No medical procedure is without risks, but complications from FNA are uncommon. Bleeding is the most common complication, when it occurs, it is usually a small bruise. Bleeding is more common in patients who take aspirin, Advil®, or blood thinners, such as warfarin. Infection from FNA is rare. Sometimes the results of an FNA are inconclusive, in which case another FNA or a different type of biopsy procedure may needed. Because the needle is so tiny, spreading a cancer with an FNA biopsy is very rare.

What is a lymph node fine needle aspiration?

A lymph node fine needle aspiration (FNA) is a quick and simple procedure to perform, which removes some fluid or cells from a lymph node lesion with a fine needle similar to a blood sample needle. The sample of fluid or cells is smeared on a glass slide and sent to a pathology laboratory to be examined by a specialist doctor (a cytologist) under a microscope. An FNA is performed to help determine the nature or diagnosis of the lesion and to plan treatment if necessary.
If the lesion cannot be felt from the surface of the skin, the doctor may use guidance for the FNA by using ultrasound images or pictures (see ultrasound). This shows an image of the inside of your lymph node on a screen to allow the doctor to ensure the needle is going into the lesion.

How do I prepare for a lymph node FNA?

There is no need for special preparation before a Lymph node FNA. Lymph node FNA can be done immediately after you have had a medical examination and any imaging your doctor may have referred you for, such as a mammogram and/or ultrasound to find out the cause of the lesion.
Lymph node FNA can be uncomfortable and sometimes painful and you may wish to ask a friend or a relative to attend the appointment with you if you think you will need some support before or after the procedure.
Wear a comfortable two piece outfit, as you will need to have the upper body undressed for the Lymph node FNA

What happens during a lymph node FNA?

The doctor performing the lymph node FNA will decide whether it is best to use ultrasound or mammography images or pictures to locate the lesion and guide placement of the needle. If the doctor can feel the lesion it is said to be “palpable”, and these are sometimes sampled without using imaging to guide the needle.

Ultrasound guidance

The doctor will clean your lymph node with an antiseptic liquid and place the needle through the skin and into the lesion guided by the ultrasound images.
Local anaesthetic on the skin area where the needle is inserted is sometimes given. If the doctor does not provide anaesthetic you can ask about this before the needle is inserted.
When the needle is inserted into the lesion, the doctor will make several small (less than 1cm) forward and backward, gentle movements with the needle to collect cells or, if the lesion is a cyst, fluid may be collected. Two or three separate samples are usually taken in this way to ensure a good sample has been obtained.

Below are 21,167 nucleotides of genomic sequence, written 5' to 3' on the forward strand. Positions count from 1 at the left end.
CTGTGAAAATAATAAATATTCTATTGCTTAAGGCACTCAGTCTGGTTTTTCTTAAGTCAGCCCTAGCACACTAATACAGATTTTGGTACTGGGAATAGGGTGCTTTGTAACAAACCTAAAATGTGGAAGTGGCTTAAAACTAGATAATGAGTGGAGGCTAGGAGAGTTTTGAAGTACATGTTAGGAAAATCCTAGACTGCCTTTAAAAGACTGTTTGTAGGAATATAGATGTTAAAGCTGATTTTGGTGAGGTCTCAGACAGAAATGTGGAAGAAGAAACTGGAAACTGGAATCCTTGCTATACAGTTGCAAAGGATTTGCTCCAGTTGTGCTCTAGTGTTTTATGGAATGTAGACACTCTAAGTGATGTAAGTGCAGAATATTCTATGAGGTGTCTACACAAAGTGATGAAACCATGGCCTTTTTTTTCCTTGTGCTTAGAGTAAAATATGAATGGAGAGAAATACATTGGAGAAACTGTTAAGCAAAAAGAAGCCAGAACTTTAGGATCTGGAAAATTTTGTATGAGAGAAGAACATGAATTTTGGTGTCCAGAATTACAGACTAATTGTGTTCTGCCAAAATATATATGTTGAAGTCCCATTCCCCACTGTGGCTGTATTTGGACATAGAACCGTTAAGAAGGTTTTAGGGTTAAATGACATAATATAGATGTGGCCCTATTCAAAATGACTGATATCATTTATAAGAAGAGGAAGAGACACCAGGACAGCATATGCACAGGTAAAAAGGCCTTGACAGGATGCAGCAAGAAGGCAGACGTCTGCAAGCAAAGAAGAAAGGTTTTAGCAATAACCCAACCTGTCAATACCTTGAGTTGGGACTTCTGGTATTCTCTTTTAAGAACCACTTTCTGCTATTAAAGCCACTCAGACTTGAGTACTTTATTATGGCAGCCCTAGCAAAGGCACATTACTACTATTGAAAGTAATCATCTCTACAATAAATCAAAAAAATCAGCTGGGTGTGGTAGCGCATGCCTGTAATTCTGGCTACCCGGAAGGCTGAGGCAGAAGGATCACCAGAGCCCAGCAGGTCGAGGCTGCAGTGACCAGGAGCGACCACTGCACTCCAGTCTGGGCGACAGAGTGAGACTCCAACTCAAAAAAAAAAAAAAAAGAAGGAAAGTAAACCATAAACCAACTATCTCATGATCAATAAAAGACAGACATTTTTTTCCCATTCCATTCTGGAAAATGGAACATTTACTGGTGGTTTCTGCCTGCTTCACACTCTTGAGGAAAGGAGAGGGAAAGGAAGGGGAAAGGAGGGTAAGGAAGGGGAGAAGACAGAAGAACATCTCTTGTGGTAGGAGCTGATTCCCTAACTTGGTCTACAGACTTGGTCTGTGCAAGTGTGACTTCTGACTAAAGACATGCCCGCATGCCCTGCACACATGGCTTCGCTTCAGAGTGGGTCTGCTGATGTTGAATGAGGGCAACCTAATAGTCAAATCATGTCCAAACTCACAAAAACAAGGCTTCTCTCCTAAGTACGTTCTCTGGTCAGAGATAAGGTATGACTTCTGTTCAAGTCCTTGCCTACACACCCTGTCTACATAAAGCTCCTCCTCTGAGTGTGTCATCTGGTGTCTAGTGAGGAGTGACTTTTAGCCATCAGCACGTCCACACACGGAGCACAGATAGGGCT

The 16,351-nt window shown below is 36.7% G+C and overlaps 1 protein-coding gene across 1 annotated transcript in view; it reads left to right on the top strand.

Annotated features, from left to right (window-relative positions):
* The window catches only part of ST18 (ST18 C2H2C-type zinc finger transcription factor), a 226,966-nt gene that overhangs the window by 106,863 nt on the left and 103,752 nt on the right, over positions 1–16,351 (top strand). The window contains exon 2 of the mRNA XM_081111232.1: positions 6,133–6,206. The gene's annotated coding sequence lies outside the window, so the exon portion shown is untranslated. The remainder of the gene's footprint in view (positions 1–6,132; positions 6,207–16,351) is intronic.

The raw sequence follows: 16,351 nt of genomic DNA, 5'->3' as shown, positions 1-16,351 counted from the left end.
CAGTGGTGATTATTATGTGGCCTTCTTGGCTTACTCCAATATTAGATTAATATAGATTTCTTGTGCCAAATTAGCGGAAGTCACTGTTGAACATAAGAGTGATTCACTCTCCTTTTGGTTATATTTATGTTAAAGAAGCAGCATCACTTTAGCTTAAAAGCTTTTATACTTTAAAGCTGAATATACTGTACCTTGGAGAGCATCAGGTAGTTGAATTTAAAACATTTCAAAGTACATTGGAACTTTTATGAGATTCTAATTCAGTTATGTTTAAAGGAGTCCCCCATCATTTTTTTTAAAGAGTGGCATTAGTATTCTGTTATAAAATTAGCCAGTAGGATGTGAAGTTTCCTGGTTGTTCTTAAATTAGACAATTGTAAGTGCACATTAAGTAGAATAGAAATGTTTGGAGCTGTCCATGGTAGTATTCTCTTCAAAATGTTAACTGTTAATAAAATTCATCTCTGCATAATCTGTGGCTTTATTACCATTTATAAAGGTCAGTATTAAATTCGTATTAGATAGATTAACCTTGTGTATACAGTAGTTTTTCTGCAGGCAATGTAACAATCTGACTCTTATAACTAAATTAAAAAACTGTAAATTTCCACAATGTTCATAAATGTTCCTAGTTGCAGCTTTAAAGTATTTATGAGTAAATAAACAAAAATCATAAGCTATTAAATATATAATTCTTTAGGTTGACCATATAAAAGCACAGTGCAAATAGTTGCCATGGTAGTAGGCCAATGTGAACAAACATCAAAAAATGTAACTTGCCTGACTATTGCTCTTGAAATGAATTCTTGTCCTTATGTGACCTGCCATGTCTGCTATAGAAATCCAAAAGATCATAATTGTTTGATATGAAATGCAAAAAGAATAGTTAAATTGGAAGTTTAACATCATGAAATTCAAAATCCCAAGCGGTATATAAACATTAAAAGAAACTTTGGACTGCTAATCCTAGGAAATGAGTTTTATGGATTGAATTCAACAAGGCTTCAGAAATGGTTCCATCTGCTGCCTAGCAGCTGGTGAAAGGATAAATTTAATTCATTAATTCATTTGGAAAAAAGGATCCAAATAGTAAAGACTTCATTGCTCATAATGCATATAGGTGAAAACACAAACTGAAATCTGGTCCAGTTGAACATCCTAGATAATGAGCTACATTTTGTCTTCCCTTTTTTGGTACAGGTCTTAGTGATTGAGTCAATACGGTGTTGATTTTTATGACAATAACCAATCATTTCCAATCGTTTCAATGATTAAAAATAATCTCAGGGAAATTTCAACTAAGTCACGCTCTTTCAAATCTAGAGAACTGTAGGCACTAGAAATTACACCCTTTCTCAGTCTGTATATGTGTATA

How long does a lymph node FNA take?

Lymph node FNA is a quick test, which takes 10 to 20 seconds for each sample and this procedure may be repeated several times until the doctor is sure a good sample is collected. The examination and FNA procedure will generally take around 20 to 30 minutes for ultrasound guidance

What are the risks of a lymph node FNA?

The risks of a lymph node FNA are rare and minimal and can include:
• Minimal bleeding and bruising, especially for those on anticoagulation (warfarin, heparin), aspirin, or anti-platelet medication.
• Risk of infection is rare. Lymph node FNA is a clean and sterile procedure, which uses skin antiseptic and disposable one-use needles.
• If the lesion being biopsied is found to be cancer, there is a very small risk of displacement (“seeding” or implantation) of tumour cells along the tract or path of the needle as it is withdrawn from the lymph node. This is extremely rare.
• Lymph node FNA may not always provide a definitive diagnosis (or answer) about what the lesion in your lymph node is. In particular, it may not allow cancer to be definitely ruled out even if no cancer cells are found in the samples of material removed from your lymph node. The result of the FNA needs to be considered along with the results of other lymph node imaging and your doctor’s examination findings.

What are the benefits of a lymph node FNA?

Lymph node FNA is a quick and simple procedure to perform to investigate a lymph node lesion.
There are few complications in having the test and few cases where the test is not appropriate due to a pre-existing medical or physical condition. Lymph node FNA can be used when other needle biopsy procedures are not possible, for example, if you are using anticoagulant medication, have an allergy to anaesthetic

Who does the lymph node FNA?

Lymph node FNA should be done after careful medical examination and imaging tests to ensure the correct diagnosis is made. Lymph node FNA is done by specialist doctors experienced in lymph node needle biopsy procedures.

Where is a lymph node FNA done?

Lymph node FNA is an outpatient procedure. Image guided lymph node FNA will be performed in a public or private hospital, radiology practice, a public or private specialist lymph node clinic, at a Lymph nodeScreen assessment clinic, or a surgeon or doctors’ rooms equipped with ultrasound.

When can I expect the results of my lymph node FNA?

Tests of the fluid or tissue sample will need to be done in a laboratory to confirm the diagnosis and are usually available within one or two days. These results, together with the results of medical and imaging examinations, are considered and interpreted and a report written for your referring doctor. Usually, you can obtain the final results of the lymph node FNA from your own doctor within a week.